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West Willamette Restoration Partnership is Featured in New Story Map

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The West Willamette Restoration Partnership (WWRP) recently released a fascinating and informative presentation about a collaborative project in Southwest Portland. The story map was created by PSU student Andrew Addessi. Take a look here: http://arcg.is/2fHFcL0 and scroll down to learn more about how WWRP is working to connect Southwest Portland’s urban forest. 

Environmental Services is a founding member of the WWRP. The group was convened in 2006 to build and empower collective efforts to remove invasive species, restore wildlife habitat, and elevate local stewardship in Portland’s west side Willamette River sub-watersheds in SW Portland.  The forests in this area are important for wildlife connectivity between Forest Park and Tryon State Natural Area.  

In 2009, Environmental Services built an important foundation for the effort through a study of the Marquam/Terwilliger area of SW Portland in a series of Subwatershed Improvement Strategy reports.  The reports outline many projects that will improve overall watershed health by enhancing water quality and stormwater management and creating opportunities to protect and restore habitat for birds, fish, mammals, amphibians, and people. WWRP is tackling some of these projects and is making large strides toward accomplishing our watershed health goals in the area.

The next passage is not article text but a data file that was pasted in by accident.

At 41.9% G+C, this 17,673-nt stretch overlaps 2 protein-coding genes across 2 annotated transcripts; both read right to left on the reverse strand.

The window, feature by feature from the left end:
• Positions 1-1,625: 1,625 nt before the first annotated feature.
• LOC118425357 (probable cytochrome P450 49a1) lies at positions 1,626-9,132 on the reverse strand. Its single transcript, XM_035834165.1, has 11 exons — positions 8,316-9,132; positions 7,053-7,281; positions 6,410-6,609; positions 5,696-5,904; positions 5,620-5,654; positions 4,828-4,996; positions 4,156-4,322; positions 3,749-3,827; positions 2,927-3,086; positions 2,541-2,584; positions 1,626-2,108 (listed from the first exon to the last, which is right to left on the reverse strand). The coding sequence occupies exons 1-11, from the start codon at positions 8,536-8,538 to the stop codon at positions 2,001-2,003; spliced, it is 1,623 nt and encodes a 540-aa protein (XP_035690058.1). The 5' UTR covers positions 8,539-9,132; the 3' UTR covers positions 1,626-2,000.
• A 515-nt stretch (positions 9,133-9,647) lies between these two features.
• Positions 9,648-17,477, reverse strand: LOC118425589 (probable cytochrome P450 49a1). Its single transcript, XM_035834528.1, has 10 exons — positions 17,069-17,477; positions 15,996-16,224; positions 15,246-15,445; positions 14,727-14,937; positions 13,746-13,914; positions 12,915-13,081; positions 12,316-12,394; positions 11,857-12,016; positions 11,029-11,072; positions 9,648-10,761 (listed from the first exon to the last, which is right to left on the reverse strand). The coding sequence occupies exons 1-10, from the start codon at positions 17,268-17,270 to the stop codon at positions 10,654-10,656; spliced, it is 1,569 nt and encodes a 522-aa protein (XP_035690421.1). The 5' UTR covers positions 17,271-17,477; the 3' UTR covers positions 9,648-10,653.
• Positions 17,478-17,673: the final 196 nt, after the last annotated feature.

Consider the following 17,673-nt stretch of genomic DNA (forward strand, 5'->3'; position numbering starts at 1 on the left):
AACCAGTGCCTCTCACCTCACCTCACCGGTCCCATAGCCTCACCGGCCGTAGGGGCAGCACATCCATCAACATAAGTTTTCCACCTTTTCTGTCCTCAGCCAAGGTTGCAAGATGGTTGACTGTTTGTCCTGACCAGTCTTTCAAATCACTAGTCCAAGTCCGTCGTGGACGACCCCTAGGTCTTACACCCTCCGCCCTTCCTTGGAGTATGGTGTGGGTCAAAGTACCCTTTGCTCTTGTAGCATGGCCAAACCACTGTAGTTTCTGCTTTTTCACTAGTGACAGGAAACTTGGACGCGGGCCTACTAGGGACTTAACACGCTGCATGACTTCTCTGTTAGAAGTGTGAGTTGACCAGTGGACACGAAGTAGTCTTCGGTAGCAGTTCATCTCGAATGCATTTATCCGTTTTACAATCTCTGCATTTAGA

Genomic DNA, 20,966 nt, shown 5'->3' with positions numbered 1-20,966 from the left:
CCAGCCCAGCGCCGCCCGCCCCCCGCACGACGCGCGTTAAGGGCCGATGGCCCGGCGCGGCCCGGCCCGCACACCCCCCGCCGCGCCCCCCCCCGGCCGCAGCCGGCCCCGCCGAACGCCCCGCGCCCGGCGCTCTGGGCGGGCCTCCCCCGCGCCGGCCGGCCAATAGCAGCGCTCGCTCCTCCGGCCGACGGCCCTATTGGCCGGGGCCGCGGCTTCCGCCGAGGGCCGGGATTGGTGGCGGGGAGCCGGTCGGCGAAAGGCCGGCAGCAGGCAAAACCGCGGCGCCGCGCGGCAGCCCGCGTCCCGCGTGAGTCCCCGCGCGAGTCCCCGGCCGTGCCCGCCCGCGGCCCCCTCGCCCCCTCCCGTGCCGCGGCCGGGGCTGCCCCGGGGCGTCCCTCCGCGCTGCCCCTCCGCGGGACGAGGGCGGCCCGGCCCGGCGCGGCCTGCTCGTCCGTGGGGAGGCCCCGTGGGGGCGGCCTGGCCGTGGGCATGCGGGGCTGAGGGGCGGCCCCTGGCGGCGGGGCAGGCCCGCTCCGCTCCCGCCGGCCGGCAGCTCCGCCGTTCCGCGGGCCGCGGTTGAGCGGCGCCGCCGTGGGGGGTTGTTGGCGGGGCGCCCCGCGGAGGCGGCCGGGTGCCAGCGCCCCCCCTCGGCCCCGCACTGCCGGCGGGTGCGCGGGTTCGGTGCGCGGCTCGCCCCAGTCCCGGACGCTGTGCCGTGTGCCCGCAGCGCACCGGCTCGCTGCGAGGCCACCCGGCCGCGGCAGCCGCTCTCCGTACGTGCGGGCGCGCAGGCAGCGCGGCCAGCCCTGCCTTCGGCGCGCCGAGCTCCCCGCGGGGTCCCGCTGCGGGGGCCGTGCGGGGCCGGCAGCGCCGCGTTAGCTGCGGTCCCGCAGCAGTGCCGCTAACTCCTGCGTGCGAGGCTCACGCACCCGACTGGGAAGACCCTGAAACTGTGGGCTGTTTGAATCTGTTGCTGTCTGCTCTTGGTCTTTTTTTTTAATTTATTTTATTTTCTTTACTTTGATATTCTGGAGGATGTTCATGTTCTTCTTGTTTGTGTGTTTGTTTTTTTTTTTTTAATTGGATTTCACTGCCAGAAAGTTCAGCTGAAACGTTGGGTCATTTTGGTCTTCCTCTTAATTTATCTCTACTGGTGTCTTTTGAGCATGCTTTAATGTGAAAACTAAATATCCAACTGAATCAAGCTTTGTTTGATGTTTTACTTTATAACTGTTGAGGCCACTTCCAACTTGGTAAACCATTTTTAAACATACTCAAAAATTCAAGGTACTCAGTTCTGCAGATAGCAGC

WWRP is built on the active partnership of the many groups, including the Columbia Land Trust, the Backyard Habitat Certification Program, Environmental Services, Portland Parks & Recreationthe SW Watershed Resource Center, the Friends of Marquam Nature Park, the Friends of Terwilliger with support from the Homestead Neighborhood Association, Oregon Health & Sciences University:, and the West Multnomah Soil & Water Conservation District.

You can learn more about the work of the WWRP by visiting the program website: http://www.westwillamette.org/

1 Comment

1

Jim Cathcart

February 13, 2017 at 4:08 PM

Glad to be a part of this. Everyone plays a necessary part! I really like the commitment to monitoring to measure that our intended outcomes -- remove invasive species, restore wildlife habitat and elevate local stewardship -- are indeed being met.

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Spam Prevention In the Pacific Northwest, what state is Portland in?